For the 15th anniversary of its incorporation, Google invited a small group of press to 232 Santa Margarita in Menlo Park, California. This small suburban house was once the home of current SVP of product management at Google, Susan Wojcicki. She took to a stage erected for this event to discuss what Google was like back in its early days. Other Google executives joined her to talk about Google's history in search and to demonstrate its latest innovations, including voice search, conversational search, and the Knowledge Graph.

A popular founding myth

Silicon Valley companies — especially the big ones — love to talk about being founded in a garage. It's a popular founding myth — one that is true in the case of companies like HP and Apple, but it's perhaps a bit more aspirational for companies like Google. Founders Larry Page and Sergey Brin had already received more than a million dollars in venture capital by the time they moved into the garage. It's likely that the company saved some money by going to Wojcicki, then just a friend and not yet an employee, back in 1998. But it's also a very happy coincidence for Google that it has a garage in its history. For a company that still sees itself as disruptive and scrappy, being able to put reporters on a bus and take them out to a suburban home is a way to try to take that internal image and make it external. Google is well aware of the importance of this kind of founding myth: in 2006, the company bought the house so it could use it as a landmark.

"In 1998, Sergey and Larry first had gotten funded … and they were looking for office space," Wojcicki says. "I had purchased this house … and was worried about covering the mortgage." Google has left most of the house as it was back in 1998, down to the carpet in the garage that Wojcicki installed to help tempt the founders to rent the space. The team was here for only five months before moving on to a bigger space. Wojcicki later joined the company, after the team found a bigger space.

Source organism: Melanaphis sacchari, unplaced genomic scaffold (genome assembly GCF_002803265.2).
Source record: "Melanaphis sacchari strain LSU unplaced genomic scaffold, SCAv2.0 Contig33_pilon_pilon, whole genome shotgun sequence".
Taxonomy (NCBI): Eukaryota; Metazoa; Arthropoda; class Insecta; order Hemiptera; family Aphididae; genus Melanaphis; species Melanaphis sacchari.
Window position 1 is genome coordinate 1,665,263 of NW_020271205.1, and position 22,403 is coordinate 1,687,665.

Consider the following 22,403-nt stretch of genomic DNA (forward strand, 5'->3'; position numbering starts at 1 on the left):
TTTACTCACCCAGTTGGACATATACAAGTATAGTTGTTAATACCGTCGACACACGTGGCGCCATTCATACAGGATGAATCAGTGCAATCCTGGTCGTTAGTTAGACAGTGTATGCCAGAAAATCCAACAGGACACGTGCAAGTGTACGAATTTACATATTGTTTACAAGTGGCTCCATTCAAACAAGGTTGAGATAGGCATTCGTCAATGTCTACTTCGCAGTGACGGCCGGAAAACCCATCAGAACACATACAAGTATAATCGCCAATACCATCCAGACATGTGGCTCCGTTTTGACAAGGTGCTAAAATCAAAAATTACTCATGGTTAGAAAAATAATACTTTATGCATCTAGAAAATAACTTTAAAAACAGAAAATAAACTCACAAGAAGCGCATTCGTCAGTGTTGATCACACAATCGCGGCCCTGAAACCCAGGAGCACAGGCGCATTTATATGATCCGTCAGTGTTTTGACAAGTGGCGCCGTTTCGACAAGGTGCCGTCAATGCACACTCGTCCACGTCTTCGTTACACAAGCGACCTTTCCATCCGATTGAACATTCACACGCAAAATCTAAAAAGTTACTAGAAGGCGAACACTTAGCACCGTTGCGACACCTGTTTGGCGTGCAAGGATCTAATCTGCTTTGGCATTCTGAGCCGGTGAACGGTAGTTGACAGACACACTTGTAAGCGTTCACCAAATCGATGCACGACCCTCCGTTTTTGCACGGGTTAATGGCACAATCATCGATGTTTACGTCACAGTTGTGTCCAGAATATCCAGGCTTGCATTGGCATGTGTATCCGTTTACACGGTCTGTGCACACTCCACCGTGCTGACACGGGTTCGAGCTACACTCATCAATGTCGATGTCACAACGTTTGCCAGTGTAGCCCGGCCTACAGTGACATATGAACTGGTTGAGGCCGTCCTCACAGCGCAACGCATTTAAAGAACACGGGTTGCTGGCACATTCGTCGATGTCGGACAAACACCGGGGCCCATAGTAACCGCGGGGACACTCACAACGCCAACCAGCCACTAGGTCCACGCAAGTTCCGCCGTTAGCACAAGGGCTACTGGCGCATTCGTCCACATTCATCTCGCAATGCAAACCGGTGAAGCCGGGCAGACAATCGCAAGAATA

Dan Heath has written extensively about the myth of the garage, and told This American Life, "No one wants to hear the story of the rich, well-connected guys who meet up at the Marriott conference room to hatch a business plan. There's no romance in that." The quote doesn't explicitly apply to Page and Brin, but nevertheless Google's garage was more about temporary office space and easy access to a Jacuzzi than scrappy hackers fighting a system from the outside with no money in their pockets.

"Google should have a conversation with you."

Amit Singhal, SVP of search at Google, also came on the tiny stage that Google set up in its garage. He reminisced about the early days of the company. "Search has been the catalyst" for the growth of the web, Singhal says, and he picked up a set of Google Glass to make the point that search could continue to drive technology.

"Google should have a conversation with you," Singhal says. After spending some time reminding everybody where Google started — or at least where Google wants you believe it started — the company touted a bunch of new features it has added or will add to Search, including a new ranking algorithm called "Hummingbird" and redesigns for mobile. "Fifteen years on, we are just getting started," Singhal says.